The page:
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Why The B-School Dean Was Really Fired At George Washington

Doug Guthrie, former dean of George Washington University's School of Business

Doug Guthrie, former dean of George Washington University’s School of Business

For Doug Guthrie, dean of George Washington University’s business school, two Thursdays ago was like most work days. It was to start off with a meeting.

On his calendar on August 22nd was an early morning session with University President Steven Knapp to discuss the business school’s budget. Guthrie wasn’t expecting it to be all that pleasant. After all, the university had been asking him to cut the school’s budget by $7 million to $57 million this year and he had been resisting the pressure to do so.

However, Guthrie would never see President Knapp–and there would be no budget meeting that morning. Instead the dean was called aside by Provost Steven Lerman and asked to follow Lerman to his office. “As we walked back to his office, I realized something more serious was afoot,” recalls Guthrie.

Moments after sitting down, Lerman announced: “We’re firing you.”

“I was quite stunned,” says Guthrie, 44, who had been recruited from New York University’s Stern School to become dean in 2010. “I had thought a possible outcome (of the budget issues) would be they would say we can’t get this to work and we need you to help us with the transition. But the provost said ‘it seems to us that we’ve reached a point where there is a lack of trust and a lack of ability for us to work together.’”

Guthrie asked about the university’s plans for China, an area he also had led for the university as its vice president for China, and about the business school’s upcoming re-accreditation plans. The replies were terse, leading Guthrie to believe his firing was given little forethought. Within 15 minutes, he was ushered out of the office, without his job as dean.

‘FUNDAMENTAL DIFFERENCES…WARRANT A CHANGE IN LEADERSHIP’

Guthrie’s abrupt ouster shocked faculty and students alike, but what truly surprised them was the public nature of the dismissal. At 11:30 a.m. on the Thursday of his firing, Provost Lerman issued a statement to the GW community in which he noted that “fundamental differences about financial and operational performance were significant enough to warrant a change in leadership.” The following day, in an interview with the student newspaper, Lerman made clear that Guthrie was fired over a spending spree that resulted in the dean going over his school’s budget by $13 million in the fiscal year ended June 30th.

But there may be more to the dean’s dismissal than that. For one thing, the overspending of the budget was hardly a surprise to the administration which had approved the dean’s plans for growth along with the investments required to increase the school’s revenues and stature. In fact, Guthrie had been hired with a mandate to turn George Washington’s business school into an elite player.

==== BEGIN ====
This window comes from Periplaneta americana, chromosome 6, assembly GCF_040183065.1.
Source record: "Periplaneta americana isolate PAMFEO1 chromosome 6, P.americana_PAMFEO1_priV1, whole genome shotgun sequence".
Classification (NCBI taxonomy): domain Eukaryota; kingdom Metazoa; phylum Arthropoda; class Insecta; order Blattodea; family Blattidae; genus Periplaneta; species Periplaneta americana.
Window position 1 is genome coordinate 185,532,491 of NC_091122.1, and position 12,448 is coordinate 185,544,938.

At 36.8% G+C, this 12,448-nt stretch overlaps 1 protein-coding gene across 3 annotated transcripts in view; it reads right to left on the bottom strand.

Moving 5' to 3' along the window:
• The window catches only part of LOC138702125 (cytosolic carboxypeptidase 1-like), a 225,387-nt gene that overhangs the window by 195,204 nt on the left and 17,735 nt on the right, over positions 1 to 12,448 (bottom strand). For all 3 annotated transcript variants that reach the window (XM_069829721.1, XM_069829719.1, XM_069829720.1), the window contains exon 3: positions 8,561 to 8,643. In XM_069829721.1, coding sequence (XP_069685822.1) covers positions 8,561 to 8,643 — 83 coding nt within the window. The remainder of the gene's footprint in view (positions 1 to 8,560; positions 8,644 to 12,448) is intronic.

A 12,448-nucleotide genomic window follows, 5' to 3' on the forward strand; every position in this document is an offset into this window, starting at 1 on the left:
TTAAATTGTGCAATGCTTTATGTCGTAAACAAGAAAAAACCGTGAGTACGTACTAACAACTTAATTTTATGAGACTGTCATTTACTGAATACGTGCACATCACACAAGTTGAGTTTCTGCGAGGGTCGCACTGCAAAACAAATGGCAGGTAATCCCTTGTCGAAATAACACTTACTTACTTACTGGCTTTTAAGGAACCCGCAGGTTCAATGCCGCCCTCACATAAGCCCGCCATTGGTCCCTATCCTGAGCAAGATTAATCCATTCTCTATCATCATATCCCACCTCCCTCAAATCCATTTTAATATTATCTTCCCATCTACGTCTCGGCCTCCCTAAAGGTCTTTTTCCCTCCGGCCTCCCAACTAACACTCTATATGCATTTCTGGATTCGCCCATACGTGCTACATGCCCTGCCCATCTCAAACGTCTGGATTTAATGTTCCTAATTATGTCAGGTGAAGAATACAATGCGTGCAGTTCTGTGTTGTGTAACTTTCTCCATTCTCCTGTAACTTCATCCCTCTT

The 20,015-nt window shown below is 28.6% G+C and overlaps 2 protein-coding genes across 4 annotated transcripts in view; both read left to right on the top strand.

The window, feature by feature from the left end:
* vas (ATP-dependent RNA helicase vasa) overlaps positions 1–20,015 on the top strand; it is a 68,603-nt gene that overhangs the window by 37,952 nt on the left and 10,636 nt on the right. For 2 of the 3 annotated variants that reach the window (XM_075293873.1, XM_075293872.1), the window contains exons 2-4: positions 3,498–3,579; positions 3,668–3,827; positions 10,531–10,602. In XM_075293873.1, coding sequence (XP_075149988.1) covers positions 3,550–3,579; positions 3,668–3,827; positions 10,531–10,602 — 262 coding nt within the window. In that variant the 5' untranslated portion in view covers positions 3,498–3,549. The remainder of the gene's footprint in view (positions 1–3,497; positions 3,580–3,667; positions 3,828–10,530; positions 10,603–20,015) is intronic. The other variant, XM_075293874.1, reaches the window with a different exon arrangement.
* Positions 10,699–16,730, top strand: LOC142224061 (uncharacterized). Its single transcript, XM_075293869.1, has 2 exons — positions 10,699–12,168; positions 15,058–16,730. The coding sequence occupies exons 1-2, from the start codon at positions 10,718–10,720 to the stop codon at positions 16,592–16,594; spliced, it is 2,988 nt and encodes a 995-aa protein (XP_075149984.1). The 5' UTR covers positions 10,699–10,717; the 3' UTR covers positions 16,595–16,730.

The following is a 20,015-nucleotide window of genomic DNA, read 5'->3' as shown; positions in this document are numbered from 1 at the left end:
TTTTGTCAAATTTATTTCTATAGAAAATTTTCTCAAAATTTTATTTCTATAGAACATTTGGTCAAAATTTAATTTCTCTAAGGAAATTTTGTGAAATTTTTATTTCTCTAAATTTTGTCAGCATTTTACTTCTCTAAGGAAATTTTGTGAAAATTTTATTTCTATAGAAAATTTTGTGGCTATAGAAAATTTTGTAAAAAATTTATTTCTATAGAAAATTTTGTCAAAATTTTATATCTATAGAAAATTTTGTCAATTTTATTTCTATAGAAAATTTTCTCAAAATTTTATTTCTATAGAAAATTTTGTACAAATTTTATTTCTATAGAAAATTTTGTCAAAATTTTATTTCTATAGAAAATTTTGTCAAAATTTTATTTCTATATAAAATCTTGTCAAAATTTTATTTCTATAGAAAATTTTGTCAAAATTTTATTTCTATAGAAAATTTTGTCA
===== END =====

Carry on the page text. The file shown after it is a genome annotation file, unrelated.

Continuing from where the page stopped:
While it’s true that the overspending was higher than expected, the administration had been prepared for a significant overrun—every contract the business school had was approved by the university administration—but not $13 million. On April 22, at one of the dean’s regular check-in meetings with the administration, Guthrie told the university that he was expected to overspend his budgeted expenses by about $8 million. But he could cover the full amount of overspending with reserve funds and higher-than-expected revenues. The overage was largely attributed to the costs to launch and market several new online degree programs and executive education programs.

FIRED OVER A $2.5 MILLION HOLE IN THE BUDGET?

By the time the fiscal year closed, the overrun ballooned to $13 million. Even so, the business school was able to cover most of the additional expenses with its own reserves, except for about $2.5 million out of a total budget of $64 million.

When Guthrie, a professor at Stern, came to GWU in 2010, it was the university’s intention to put its business school on the map. The management professor-turned-dean aggressively raised standards for faculty and put in place more competitive packages to retain the best professors and recruit better talent. He increased spending on marketing to get the school greater visibility and to promote an array of new and innovative programs.

An expert in China who speaks fluent Mandarin, Guthrie launched two new degree programs in China, a Master’s of Finance, a Master’s of Accounting, and was working on a new program, a Master’s in Business Analytics. He also revamped the undergraduate business curriculum and started a new B.S. in finance, requiring a double major with the liberal arts. And Guthrie plowed ahead in Internet education, signing a deal with Pearson to launch a new online MBA program and to revamp the school’s existing online programs in project management and information systems technology, and a healthcare MBA.

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